Zillow.com – A Dangerous Tool

Sam Basel March 27, 2010

ZillowLogoLargeIn my opinion as a real estate agent, Zillow.com can be a helpful tool for consumers for ball-park property valuation but should not be relied upon to provide exact opinions of value. Read the small print on Zillow.com and they will tell you the same thing. Check out their FAQ page.

The reason zillow is unreliable for property valuation is that no algorithms or mathematical formula can accurately predict a property’s value especially in a mountain community such as Estes Park where properties can vary tremendously. For instance, it is impossible to compensate consistently for many factors that influence property value including quality of construction, quality of materials used, views, privacy, neighbor quality, neighbors pets, nieghbors recreation habits, paint color, sun exposure, bright or dark interiors, smells, future events, room flow, landscaping, pests, and more.

Zillow.com discloses these variances on their website in specific markets. Unfortunately, they do not disclose the variance for communities as small as Estes Park, Colorado. In Denver, in a location where the majority of homes are in subdivisions with consistent values, the zestimate (zillow’s estimate of value) was off more than 10% of the actual selling price more than 55% of the time. Over all, zestimates have a history of having an 11.6% margin of error in Denver. See this page on zillow.com talking about accuracy.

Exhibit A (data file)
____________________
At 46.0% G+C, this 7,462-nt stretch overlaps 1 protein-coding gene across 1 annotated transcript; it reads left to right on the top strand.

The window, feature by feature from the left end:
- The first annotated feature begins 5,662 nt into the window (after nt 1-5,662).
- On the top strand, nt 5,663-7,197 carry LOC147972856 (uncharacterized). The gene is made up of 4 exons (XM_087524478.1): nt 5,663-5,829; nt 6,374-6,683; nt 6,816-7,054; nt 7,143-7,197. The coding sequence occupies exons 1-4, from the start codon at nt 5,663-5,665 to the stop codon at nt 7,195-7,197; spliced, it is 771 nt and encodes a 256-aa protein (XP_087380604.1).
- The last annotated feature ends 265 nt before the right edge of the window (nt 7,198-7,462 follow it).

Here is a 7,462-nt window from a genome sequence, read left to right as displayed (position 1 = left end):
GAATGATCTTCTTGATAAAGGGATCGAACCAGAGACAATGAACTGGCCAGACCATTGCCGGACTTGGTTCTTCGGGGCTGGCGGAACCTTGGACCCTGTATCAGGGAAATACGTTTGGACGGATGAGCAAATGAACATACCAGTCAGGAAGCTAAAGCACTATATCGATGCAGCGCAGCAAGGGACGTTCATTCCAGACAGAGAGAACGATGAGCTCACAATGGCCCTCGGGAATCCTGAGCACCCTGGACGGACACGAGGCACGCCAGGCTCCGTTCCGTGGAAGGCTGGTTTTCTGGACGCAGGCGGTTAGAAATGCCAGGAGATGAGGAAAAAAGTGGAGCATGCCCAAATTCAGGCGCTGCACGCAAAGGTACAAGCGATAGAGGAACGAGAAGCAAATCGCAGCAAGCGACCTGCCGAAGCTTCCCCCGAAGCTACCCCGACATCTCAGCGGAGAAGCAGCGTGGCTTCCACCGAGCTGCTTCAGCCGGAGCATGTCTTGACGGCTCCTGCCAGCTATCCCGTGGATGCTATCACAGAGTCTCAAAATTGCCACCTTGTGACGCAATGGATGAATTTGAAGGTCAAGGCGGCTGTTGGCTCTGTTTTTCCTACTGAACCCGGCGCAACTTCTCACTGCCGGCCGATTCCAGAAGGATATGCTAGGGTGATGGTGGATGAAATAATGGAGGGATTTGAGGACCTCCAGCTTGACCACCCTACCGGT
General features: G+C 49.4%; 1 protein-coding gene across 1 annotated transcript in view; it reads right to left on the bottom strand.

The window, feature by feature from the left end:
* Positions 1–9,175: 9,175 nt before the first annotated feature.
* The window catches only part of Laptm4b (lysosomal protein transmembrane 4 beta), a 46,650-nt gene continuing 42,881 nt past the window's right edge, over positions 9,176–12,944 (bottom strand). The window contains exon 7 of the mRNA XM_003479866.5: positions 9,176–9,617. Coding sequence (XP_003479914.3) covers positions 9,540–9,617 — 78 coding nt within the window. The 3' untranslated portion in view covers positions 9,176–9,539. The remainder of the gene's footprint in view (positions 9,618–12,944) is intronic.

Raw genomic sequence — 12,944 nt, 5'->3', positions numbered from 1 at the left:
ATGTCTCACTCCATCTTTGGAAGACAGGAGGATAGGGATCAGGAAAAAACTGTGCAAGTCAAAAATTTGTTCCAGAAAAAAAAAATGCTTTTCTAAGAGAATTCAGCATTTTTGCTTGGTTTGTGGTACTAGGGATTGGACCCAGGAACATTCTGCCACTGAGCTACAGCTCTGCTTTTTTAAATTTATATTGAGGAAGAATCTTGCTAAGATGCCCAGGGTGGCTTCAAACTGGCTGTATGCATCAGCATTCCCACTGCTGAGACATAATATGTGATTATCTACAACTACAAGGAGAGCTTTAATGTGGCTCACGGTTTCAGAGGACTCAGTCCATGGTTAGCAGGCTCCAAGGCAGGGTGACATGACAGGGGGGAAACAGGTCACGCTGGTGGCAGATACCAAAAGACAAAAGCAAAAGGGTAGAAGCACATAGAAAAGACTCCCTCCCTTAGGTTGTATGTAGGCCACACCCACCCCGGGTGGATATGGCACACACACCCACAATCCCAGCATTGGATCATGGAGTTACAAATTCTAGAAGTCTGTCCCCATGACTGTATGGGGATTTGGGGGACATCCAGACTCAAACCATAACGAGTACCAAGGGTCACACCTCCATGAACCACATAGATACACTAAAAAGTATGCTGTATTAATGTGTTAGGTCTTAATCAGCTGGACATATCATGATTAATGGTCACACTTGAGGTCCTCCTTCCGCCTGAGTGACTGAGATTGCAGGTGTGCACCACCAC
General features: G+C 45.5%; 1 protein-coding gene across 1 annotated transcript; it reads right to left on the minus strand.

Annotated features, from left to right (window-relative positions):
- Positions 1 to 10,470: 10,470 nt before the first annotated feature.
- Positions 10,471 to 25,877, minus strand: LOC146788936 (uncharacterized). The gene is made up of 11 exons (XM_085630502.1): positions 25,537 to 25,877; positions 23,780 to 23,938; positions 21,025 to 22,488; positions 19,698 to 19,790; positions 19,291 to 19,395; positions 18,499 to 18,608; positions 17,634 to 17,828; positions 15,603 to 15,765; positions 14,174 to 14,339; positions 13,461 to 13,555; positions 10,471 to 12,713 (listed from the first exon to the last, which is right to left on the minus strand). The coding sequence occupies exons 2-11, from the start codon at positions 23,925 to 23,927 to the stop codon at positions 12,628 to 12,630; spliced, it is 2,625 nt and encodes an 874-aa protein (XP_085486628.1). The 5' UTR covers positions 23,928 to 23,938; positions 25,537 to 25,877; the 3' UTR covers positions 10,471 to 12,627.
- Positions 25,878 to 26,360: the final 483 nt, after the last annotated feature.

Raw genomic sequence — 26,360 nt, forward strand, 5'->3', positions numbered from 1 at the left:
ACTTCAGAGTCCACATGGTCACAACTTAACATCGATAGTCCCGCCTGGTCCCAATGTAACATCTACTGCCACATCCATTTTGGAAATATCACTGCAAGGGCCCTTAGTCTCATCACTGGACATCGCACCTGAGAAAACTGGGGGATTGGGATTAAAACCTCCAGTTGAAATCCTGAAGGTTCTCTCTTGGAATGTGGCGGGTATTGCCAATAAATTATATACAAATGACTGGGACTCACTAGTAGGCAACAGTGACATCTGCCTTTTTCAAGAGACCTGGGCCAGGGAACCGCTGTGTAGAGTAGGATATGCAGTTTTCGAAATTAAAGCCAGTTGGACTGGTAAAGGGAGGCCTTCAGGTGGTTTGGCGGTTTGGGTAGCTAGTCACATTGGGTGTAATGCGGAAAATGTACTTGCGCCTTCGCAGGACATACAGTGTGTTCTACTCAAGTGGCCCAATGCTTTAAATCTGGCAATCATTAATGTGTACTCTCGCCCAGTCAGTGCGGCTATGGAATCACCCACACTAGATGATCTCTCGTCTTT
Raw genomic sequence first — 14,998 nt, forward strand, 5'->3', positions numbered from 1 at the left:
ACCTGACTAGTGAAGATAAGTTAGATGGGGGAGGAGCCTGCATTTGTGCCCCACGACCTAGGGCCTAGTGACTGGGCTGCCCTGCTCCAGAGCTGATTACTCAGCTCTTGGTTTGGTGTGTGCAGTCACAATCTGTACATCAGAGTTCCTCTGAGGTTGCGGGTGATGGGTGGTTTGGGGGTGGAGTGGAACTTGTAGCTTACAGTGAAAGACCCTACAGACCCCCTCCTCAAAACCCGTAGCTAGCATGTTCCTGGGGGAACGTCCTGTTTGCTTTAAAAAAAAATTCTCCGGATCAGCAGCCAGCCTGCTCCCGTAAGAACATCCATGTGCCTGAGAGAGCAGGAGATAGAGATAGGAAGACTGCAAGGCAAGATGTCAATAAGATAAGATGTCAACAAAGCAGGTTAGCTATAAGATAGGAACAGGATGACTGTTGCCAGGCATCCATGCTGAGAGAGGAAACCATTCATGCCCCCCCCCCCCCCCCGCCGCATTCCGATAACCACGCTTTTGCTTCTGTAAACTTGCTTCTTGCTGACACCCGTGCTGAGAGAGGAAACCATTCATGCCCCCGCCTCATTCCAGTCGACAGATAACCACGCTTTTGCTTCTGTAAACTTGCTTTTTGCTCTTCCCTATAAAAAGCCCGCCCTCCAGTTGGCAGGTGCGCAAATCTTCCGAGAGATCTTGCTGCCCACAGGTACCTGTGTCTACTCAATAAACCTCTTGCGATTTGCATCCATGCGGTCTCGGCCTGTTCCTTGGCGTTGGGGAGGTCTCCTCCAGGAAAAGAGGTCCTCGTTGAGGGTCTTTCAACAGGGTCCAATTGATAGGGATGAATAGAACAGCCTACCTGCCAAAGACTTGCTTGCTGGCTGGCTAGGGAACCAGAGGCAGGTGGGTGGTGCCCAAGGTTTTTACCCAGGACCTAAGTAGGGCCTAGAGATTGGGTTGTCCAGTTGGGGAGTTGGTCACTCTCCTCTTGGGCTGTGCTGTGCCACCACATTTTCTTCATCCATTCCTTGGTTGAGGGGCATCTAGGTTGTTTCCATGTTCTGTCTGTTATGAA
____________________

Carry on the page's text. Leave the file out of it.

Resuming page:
As a real estate agent, I wouldn’t be in business very long if I estimated property values with an 11.6 percent average margin of error. Do yourself a favor and get the opinion of a local real estate agent or appraiser to establish market value. Otherwise, you run the risk of making very important decisions based on inaccurate data.

Join The Conversation